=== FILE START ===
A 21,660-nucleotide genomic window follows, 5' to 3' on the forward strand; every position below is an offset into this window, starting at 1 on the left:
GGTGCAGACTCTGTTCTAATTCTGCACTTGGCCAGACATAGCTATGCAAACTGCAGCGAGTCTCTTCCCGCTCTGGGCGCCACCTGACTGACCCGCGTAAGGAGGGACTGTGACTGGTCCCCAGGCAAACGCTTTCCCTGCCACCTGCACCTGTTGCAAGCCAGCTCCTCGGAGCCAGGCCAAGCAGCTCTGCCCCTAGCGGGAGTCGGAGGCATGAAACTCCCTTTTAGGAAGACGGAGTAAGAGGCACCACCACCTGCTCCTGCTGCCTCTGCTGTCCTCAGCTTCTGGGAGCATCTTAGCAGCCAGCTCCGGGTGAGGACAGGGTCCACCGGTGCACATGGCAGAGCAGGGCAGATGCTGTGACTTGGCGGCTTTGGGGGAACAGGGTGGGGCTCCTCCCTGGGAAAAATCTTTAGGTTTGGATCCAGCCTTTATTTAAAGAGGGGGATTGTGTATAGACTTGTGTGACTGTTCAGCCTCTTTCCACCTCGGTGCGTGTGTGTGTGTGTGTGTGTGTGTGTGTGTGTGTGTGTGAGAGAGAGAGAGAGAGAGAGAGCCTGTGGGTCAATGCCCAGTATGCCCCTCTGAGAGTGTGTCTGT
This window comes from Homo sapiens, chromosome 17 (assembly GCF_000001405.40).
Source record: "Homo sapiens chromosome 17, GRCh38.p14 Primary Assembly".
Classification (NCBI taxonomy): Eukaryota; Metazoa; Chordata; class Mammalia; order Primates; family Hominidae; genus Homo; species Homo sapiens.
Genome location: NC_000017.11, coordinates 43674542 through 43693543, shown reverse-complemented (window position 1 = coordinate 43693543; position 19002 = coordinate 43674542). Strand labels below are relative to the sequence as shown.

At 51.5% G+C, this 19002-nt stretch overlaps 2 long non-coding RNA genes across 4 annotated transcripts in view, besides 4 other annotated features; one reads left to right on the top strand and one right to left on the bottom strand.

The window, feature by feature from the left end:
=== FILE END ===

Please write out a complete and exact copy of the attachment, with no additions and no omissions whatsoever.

A 21,660-nucleotide genomic window follows, 5' to 3' on the forward strand; every position below is an offset into this window, starting at 1 on the left:
GGTGCAGACTCTGTTCTAATTCTGCACTTGGCCAGACATAGCTATGCAAACTGCAGCGAGTCTCTTCCCGCTCTGGGCGCCACCTGACTGACCCGCGTAAGGAGGGACTGTGACTGGTCCCCAGGCAAACGCTTTCCCTGCCACCTGCACCTGTTGCAAGCCAGCTCCTCGGAGCCAGGCCAAGCAGCTCTGCCCCTAGCGGGAGTCGGAGGCATGAAACTCCCTTTTAGGAAGACGGAGTAAGAGGCACCACCACCTGCTCCTGCTGCCTCTGCTGTCCTCAGCTTCTGGGAGCATCTTAGCAGCCAGCTCCGGGTGAGGACAGGGTCCACCGGTGCACATGGCAGAGCAGGGCAGATGCTGTGACTTGGCGGCTTTGGGGGAACAGGGTGGGGCTCCTCCCTGGGAAAAATCTTTAGGTTTGGATCCAGCCTTTATTTAAAGAGGGGGATTGTGTATAGACTTGTGTGACTGTTCAGCCTCTTTCCACCTCGGTGCGTGTGTGTGTGTGTGTGTGTGTGTGTGTGTGTGTGTGTGAGAGAGAGAGAGAGAGAGAGAGCCTGTGGGTCAATGCCCAGTATGCCCCTCTGAGAGTGTGTCTGT
This window comes from Homo sapiens, chromosome 17 (assembly GCF_000001405.40).
Source record: "Homo sapiens chromosome 17, GRCh38.p14 Primary Assembly".
Classification (NCBI taxonomy): Eukaryota; Metazoa; Chordata; class Mammalia; order Primates; family Hominidae; genus Homo; species Homo sapiens.
Genome location: NC_000017.11, coordinates 43674542 through 43693543, shown reverse-complemented (window position 1 = coordinate 43693543; position 19002 = coordinate 43674542). Strand labels below are relative to the sequence as shown.

At 51.5% G+C, this 19002-nt stretch overlaps 2 long non-coding RNA genes across 4 annotated transcripts in view, besides 4 other annotated features; one reads left to right on the top strand and one right to left on the bottom strand.

The window, feature by feature from the left end: